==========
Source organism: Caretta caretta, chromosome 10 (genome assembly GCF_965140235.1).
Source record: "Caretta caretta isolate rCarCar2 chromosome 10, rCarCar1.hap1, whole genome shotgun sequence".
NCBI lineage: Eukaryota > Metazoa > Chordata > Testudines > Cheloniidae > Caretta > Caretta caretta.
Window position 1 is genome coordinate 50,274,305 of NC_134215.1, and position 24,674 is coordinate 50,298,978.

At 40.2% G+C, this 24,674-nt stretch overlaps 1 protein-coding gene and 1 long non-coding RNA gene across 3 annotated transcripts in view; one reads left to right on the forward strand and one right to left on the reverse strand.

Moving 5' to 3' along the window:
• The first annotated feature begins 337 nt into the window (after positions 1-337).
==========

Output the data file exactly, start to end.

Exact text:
Source organism: Caretta caretta, chromosome 10 (genome assembly GCF_965140235.1).
Source record: "Caretta caretta isolate rCarCar2 chromosome 10, rCarCar1.hap1, whole genome shotgun sequence".
NCBI lineage: Eukaryota > Metazoa > Chordata > Testudines > Cheloniidae > Caretta > Caretta caretta.
Window position 1 is genome coordinate 50,274,305 of NC_134215.1, and position 24,674 is coordinate 50,298,978.

At 40.2% G+C, this 24,674-nt stretch overlaps 1 protein-coding gene and 1 long non-coding RNA gene across 3 annotated transcripts in view; one reads left to right on the forward strand and one right to left on the reverse strand.

Moving 5' to 3' along the window:
• The first annotated feature begins 337 nt into the window (after positions 1-337).